Nine Catholic devotees in the Philippines marked Good Friday by reenacting the crucifixion of Jesus Christ, with real nails driven through their hands and feet as villagers dressed as Roman centurions and thousands of others looked on.

Filipino penitents are nailed to wooden crosses during a reenactment of the crucifixion during Good Friday. (Erik de Castro/Reuters)

The devotees say they endure the pain to give thanks, atone for their sins and pray during Holy Week. “I feel good because my suffering has ended,” Ruben Enaje, a 51-year-old sign painter, told the Associated Press. Enaje went through his 26th crucifixion this year after recently surviving a fall from a building.

The annual event, held this year in the northern province of Pampanga, is opposed by Catholic Church leaders in the Philippines and around the world.

“The church’s position is there’s no need to go through this physical and literal pain on the body because Christ already did that for us,” the Rev. Melvin Castro of the Catholic Bishops Conference of the Philippines told the AP.

Castro suggests that people go to confession and give alms instead.

The country’s health officials also oppose the tradition, warning in years past that those taking part in the rituals should have tetanus shots and be pierced by sterilized nails.

Just before Friday’s crucifixion, scores of people who did not go up on the cross whipped themselves as a symbol of their repentance. Others marched through the streets beating their naked backs with sharp bamboo sticks and pieces of wood.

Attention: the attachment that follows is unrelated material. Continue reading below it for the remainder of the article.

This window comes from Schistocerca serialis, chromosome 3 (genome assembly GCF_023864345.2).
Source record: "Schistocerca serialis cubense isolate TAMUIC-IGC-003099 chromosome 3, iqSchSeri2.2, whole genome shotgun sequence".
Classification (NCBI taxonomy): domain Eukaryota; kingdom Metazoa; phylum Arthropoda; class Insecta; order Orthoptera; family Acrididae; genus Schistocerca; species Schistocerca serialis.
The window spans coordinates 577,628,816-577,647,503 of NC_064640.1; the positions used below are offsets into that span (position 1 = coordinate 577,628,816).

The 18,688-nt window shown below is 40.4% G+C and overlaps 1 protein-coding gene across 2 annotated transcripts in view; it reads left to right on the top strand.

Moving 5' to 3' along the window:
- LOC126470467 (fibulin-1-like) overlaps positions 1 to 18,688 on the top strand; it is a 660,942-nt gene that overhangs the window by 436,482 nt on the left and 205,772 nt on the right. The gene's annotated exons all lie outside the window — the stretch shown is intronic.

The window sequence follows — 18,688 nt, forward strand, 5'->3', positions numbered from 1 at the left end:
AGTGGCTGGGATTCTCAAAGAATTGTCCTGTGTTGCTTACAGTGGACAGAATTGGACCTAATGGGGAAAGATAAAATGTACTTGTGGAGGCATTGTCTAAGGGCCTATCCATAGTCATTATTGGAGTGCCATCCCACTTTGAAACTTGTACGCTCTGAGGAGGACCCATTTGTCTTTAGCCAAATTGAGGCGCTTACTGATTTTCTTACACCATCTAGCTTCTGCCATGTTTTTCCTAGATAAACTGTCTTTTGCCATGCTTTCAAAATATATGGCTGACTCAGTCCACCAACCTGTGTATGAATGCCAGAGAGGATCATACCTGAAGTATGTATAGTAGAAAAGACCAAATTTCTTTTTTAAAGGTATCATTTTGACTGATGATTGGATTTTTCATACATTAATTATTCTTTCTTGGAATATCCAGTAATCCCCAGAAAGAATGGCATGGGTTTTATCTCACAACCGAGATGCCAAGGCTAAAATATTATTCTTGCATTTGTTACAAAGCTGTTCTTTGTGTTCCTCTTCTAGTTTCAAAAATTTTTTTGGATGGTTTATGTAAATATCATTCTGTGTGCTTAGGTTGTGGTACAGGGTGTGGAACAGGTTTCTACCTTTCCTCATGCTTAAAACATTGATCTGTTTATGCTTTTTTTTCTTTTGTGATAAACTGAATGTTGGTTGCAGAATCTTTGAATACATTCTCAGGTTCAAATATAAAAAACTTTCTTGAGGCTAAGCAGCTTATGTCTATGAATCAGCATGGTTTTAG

Two foreign students were allowed to film this year’s rites, but angered organizers when they tried to participate in the procession, according to the AP.

Foreigners are not allowed to participate because of two incidents in which an Australian comic was nailed to a cross using a fake name, and a Japanese man tried to be crucified for a scene in a porn film.

Watch video of the crucifixion below:

A similar event takes place in Iztapalapa outside Mexico every year.

In New Mexico, a more toned-down version of the reenactment took place for many years, in which a group of Catholic flagellants called Hermanos de Luz annually tied a penitent to a cross.

View Photo Gallery: In “Way of the Cross” processions and crucifixion reenactments, Christians remembered Jesus’s death on Good Friday.